The Belize Community

As usual, I worked until 1 a.m. on converting the UBU site to a Blog. I watched HBO which was all Disney-type movies, much to my pleasure.

Today I’m feeling the repercussions of pushing too hard four days in a row then walking five hours in the tropical heat yesterday. I had planned to go to San Pedro on the Island of Ambergris Caye, but after waking up at 8:30 and having breakfast at 9:30, I think I’ll stay in and plan on going later in the week and work it around the schedule of government official appointments.

My cab driver Tony (cool, since that was my brother’s name), was an unusually astute individual. He was the one who prescribes instilling a more God fearing tactic into the Belizeans.

I told him about my appointments with the officials during the next week and his words of caution were “You can’t change politics but politics will change you.”

After lunch yesterday, just before I met Tony I met an 18-year old who has decided to move to Barbados to continue his education. The trade school which had been proposed was turned down and there was nothing left for him to do here.

It’s hard to describe, but even though Belize is a free country there’s somethinhg short of dispair and only a glimmer of hope there might be any kind of change.

Belize has had forty years of independence and no one feels responsible for taking any action. It appears around Belize City the majority of the 300,000 residents treat their country like those who rent houses rather than owning. There’s no incentive to make things better in their minds.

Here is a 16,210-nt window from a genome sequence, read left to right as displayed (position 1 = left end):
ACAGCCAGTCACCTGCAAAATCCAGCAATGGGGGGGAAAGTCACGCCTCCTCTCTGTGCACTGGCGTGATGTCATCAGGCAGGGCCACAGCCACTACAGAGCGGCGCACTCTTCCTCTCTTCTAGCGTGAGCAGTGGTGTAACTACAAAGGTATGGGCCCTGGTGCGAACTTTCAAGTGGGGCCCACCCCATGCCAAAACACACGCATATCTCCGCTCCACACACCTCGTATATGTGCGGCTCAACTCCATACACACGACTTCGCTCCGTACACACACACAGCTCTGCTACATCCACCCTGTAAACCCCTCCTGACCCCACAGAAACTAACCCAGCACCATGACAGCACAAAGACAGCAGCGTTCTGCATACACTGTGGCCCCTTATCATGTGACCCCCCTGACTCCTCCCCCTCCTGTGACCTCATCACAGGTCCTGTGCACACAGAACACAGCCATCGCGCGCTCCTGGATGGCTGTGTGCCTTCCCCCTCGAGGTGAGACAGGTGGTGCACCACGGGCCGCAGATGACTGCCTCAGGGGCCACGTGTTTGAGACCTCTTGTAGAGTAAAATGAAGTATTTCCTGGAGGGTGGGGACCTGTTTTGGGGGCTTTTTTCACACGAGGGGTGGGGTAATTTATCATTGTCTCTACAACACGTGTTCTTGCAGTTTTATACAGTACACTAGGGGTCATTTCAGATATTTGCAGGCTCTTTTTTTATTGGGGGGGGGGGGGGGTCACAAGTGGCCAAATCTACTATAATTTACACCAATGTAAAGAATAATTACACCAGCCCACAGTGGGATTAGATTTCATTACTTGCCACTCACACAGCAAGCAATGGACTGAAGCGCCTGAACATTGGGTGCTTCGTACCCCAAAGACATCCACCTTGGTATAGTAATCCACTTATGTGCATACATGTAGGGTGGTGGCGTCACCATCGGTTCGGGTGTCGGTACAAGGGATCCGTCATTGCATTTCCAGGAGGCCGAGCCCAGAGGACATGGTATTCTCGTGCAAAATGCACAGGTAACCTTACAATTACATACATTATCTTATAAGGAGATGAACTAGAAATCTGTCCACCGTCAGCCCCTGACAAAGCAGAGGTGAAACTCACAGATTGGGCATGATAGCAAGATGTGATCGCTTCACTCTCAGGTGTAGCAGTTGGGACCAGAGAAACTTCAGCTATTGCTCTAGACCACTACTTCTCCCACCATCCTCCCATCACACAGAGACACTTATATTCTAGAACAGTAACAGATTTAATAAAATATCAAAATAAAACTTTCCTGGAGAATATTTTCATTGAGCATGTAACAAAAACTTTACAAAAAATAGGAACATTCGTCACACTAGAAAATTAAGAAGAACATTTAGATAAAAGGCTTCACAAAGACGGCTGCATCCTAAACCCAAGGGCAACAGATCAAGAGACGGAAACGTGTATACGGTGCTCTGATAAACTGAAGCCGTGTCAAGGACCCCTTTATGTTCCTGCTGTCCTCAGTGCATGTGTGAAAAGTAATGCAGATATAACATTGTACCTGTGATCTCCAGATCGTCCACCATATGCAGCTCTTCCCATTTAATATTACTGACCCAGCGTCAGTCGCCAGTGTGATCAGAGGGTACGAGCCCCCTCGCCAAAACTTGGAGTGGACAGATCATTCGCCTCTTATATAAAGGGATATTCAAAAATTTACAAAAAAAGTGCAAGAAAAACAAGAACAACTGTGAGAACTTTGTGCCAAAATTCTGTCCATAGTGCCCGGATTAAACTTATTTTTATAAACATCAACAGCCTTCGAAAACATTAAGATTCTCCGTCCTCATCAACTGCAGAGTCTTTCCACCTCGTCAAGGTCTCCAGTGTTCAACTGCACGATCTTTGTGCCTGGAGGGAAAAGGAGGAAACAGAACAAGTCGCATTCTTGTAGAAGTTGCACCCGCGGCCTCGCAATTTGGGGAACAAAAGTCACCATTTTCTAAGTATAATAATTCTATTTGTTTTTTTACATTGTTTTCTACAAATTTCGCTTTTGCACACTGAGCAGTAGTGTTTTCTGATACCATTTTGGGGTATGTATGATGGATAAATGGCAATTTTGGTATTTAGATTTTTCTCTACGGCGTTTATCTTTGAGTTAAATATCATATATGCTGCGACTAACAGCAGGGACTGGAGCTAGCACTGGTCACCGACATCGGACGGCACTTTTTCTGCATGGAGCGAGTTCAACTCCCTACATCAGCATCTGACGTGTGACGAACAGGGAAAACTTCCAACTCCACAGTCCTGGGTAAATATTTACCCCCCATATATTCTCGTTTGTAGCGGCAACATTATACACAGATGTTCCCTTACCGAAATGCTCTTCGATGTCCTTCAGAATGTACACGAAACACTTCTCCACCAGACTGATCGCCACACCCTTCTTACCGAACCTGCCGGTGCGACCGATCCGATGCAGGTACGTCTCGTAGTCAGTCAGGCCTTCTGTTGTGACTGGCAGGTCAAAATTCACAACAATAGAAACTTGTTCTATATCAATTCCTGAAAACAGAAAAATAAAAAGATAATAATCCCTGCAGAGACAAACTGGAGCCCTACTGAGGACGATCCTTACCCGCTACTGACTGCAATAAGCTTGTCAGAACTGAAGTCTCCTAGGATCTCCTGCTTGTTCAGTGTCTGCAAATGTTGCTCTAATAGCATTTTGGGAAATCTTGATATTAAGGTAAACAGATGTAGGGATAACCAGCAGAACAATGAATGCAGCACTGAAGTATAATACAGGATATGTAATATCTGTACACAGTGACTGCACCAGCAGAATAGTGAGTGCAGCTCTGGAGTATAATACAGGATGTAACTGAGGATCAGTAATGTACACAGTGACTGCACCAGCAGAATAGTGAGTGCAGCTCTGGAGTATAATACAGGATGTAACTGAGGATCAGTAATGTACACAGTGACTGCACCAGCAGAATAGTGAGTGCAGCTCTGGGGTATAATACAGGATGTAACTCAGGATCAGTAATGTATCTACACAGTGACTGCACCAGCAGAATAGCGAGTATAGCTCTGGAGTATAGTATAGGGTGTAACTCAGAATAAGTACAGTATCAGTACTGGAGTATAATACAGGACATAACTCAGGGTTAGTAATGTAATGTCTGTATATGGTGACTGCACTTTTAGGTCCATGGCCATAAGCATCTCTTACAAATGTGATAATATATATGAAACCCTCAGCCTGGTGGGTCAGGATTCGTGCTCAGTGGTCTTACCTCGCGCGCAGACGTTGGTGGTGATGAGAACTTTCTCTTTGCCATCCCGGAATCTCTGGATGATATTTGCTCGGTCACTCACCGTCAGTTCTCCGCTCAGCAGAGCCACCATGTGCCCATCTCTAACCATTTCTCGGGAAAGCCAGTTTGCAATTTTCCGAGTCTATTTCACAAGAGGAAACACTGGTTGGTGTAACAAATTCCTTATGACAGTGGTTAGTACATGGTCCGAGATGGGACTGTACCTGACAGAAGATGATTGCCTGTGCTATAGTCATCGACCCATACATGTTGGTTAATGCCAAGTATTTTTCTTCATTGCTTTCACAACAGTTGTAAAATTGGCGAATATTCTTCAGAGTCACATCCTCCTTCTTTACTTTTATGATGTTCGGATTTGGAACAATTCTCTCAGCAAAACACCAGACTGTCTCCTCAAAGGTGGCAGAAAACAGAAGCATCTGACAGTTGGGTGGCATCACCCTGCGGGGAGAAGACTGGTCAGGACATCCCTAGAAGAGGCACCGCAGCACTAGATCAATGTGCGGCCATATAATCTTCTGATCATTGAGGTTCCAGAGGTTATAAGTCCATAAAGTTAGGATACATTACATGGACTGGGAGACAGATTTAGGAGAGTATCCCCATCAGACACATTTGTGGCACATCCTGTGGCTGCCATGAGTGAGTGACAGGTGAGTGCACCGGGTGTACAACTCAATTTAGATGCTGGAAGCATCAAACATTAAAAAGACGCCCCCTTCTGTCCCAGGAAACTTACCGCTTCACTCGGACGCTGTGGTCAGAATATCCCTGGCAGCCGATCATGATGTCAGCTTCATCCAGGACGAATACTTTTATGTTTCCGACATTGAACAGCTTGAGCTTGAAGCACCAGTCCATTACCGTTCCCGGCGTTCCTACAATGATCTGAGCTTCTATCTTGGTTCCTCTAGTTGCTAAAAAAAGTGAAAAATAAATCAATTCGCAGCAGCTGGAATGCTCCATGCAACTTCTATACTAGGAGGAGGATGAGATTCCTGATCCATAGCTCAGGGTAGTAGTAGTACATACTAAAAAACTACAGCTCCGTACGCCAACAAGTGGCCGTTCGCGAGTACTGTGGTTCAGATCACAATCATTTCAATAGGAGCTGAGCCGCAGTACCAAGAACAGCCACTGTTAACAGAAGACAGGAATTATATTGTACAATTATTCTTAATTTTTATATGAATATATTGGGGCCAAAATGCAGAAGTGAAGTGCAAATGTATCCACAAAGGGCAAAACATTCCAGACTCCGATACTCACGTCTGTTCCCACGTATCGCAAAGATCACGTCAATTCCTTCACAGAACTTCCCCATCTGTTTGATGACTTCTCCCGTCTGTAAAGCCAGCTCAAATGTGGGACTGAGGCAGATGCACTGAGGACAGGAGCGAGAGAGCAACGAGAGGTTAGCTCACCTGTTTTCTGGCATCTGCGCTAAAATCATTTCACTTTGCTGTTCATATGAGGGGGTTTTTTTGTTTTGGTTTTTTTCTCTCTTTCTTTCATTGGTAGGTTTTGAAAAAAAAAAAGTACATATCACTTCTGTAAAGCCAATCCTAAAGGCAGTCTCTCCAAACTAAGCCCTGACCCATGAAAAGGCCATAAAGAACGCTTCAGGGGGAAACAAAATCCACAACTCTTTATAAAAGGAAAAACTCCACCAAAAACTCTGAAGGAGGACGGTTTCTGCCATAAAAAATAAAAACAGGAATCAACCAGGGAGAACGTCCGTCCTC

The roads are no worse than most countries, the conditions of the small homes slightly better than Guatemala and remarkedly better than the same job category of the retail emplyee or income medium as Mexican residents.

We have many areas in the Bay Area that are very similar. Parts of Oakland, Palo Alto, Richmond, Pittsburg and even in San Francisco. But it seems as though anyone fronm anywhere in the US can walk across just one street and change their lives drastically.

Boys from impoverished areas learn to play sports well as their ticket out of the hood. Girls might look for a job that will grant them a better way of  life.

Yet here in Belize there is nowhere to go except out of the country. I look forward to exploring other areas of the country to see what the differences are outside of the high density city.

About Sharyn

As founder of UBU I found my inspiration from my brother Tony who was a foster child, then adopted by my parents when he was five. After listening to his stories about the treatment he received while in the homes I began to think of what it was like for him as well as the thousands of other kids. I decided to start the school after Tony passed on in 2008. It is my tribute to him and all that he did for me. Of all the things I've done in my life, this is the one thing that truly makes me feel like I'm finally on the right path.
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